Therefore, I decided to do what any man would do. I decided to go out and conquer the world on my own. I knew that my investment advisory practice was not going to pay the bills (I didn’t have a clue of how to run a business). So I began to look for a way to make money. I began to attend every seminar I could find… Real estate, 900 numbers, travel agencies: you name it; I went. I was looking for a way to make truckloads of money without having to work. Sounds great in theory, but it doesn’t pay the bills. The good news is my wife was working as a teacher and pretty much supported us as I tried and failed to conquer the world.
Then it hit me like an iceberg hitting the Titanic: discover what you love to do and then find someone to pay you to do it. My next-door neighbor worked in the public school system as the director of adult education and offered to pay me to teach classes on debt elimination and investing. I jumped at the chance and began to teach others how to get out of debt and begin to invest. I thought; this is amazing! I will be paid to teach others, be viewed as an expert, and I can use this as a stepping-stone to rekindle my investment advisory practice. Brilliant.
So from the middle of 1994 to July of 1996, I began to teach others how to take control of their financial lives and I was having a ball. In July of 1996, I met a man who I believed was going to propel me to financial freedom. A cab driver.
Now this was no ordinary cab driver, no sir, this was a man who had become a self-made millionaire by investing in real estate and the stock market and he was willing to teach me how to do the same. Just think; no boss, no 9-5, just back up the truck of cash and give me my free time to enjoy it. Who could ask for more?
So in July of 1996 I made a decision, with my wife’s permission of course. I would do something very profound. I decided to take the money that we had and some borrowed funds from my family, go invest in the markets and become a professional trader.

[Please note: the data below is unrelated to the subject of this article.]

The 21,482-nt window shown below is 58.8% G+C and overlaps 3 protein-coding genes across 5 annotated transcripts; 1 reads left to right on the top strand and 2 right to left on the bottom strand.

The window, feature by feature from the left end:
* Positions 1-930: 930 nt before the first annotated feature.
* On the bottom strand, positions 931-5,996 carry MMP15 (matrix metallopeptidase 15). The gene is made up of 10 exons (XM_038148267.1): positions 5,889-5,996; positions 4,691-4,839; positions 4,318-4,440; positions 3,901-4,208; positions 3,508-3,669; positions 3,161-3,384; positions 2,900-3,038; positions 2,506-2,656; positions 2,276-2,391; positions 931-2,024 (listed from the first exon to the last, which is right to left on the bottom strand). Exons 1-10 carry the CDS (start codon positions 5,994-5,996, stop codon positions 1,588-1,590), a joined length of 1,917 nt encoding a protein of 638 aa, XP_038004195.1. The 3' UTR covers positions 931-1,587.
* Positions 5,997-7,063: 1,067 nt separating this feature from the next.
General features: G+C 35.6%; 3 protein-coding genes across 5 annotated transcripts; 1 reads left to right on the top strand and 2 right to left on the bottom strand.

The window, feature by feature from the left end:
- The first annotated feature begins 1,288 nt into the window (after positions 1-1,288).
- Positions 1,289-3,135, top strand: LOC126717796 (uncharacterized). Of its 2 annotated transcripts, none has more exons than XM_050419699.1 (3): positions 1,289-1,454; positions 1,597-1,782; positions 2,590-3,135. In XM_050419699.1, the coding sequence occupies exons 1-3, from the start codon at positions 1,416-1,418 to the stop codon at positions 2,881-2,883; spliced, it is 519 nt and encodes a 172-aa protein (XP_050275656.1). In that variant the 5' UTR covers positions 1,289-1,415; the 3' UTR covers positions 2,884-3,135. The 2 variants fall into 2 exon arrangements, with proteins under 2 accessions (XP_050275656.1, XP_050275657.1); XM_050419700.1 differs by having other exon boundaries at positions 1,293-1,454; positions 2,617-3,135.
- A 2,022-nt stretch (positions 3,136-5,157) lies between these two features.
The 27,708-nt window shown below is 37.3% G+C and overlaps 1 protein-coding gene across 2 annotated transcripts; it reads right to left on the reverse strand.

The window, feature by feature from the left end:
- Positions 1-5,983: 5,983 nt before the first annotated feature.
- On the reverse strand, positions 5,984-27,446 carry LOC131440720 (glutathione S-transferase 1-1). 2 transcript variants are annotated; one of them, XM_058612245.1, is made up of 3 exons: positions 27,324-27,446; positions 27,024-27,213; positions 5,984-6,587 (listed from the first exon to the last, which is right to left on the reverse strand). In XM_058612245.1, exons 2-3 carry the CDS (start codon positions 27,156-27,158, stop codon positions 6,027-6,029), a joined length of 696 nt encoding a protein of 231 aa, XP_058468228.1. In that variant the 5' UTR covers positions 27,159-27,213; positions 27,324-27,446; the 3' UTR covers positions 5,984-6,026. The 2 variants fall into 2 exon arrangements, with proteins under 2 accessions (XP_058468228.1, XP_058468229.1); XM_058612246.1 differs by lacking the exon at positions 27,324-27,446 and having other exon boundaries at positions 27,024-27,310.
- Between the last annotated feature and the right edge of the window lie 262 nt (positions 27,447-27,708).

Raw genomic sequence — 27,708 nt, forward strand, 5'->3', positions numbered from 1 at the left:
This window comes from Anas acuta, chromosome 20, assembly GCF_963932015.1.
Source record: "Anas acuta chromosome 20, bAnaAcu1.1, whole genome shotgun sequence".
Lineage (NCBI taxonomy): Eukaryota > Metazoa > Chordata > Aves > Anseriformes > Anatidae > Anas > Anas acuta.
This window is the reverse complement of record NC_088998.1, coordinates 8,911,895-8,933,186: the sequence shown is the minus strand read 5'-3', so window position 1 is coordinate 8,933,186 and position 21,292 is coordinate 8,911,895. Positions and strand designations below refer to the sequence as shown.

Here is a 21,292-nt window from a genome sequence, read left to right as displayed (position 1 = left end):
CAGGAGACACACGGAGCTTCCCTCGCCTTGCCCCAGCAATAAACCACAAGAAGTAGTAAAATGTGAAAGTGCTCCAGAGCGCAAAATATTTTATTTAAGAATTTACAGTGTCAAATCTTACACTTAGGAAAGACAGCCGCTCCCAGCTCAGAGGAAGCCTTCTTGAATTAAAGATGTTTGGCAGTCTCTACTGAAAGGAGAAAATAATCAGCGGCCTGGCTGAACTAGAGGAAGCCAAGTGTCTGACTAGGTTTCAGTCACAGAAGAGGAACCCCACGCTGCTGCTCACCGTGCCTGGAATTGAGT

At the dawn of 1997, I quit my job and I began to trade full time in the stock market. I had spent the previous six months studying at the feet of a cab driver. Using what I learned from him, this is what I was able to do… I took roughly seventeen thousand dollars… (I did pretty well; check this out.) I took seventeen thousand dollars all the way to zero in six months.
It was very hard to do that: it actually was, because we were in a very bullish market at that time. How in the world, as a former broker and investment advisor, could I possibly do that? Because as a broker I was never taught how to trade, I was taught how to sell. I was taught how to make cold calls. Moreover, how many cab drivers do you know who are actually making any real money in the markets?
I took roughly seventeen thousand dollars to zero. Now that was a very frustrating experience for me as I am sure you can imagine. For you, maybe that kind of money is nothing or maybe it’s a lot, for me it was everything. It was all I had. Now the bad side of this for me (as if losing money is not bad enough) was that my wife did not know that I had done this, she thought I was doing well (because that is what I had led her to believe).
I was in a mess here and I needed to find a way out fast. So once again, I did what any man would do. I stepped up and found a way to make some money to pay the bills while I could figure a way out of this mess.
I took a job throwing newspapers. It didn’t pay a lot of money and I was ashamed and embarrassed, however I did what I had to do. This job would allow me to pay the bills and still have time to study the markets to find a way out of this mess.
One morning, while running my newspaper route, I was startled out of my routine by the ringing of the market bell over the radio. When I heard that very distinctive sound I knew one of two things was taking place, I was either very late running my route or still home dreaming. As it would turn out neither was true, I was listening to an ad on the radio discussing a new way to trade in the financial markets.
I will always remember that radio ad.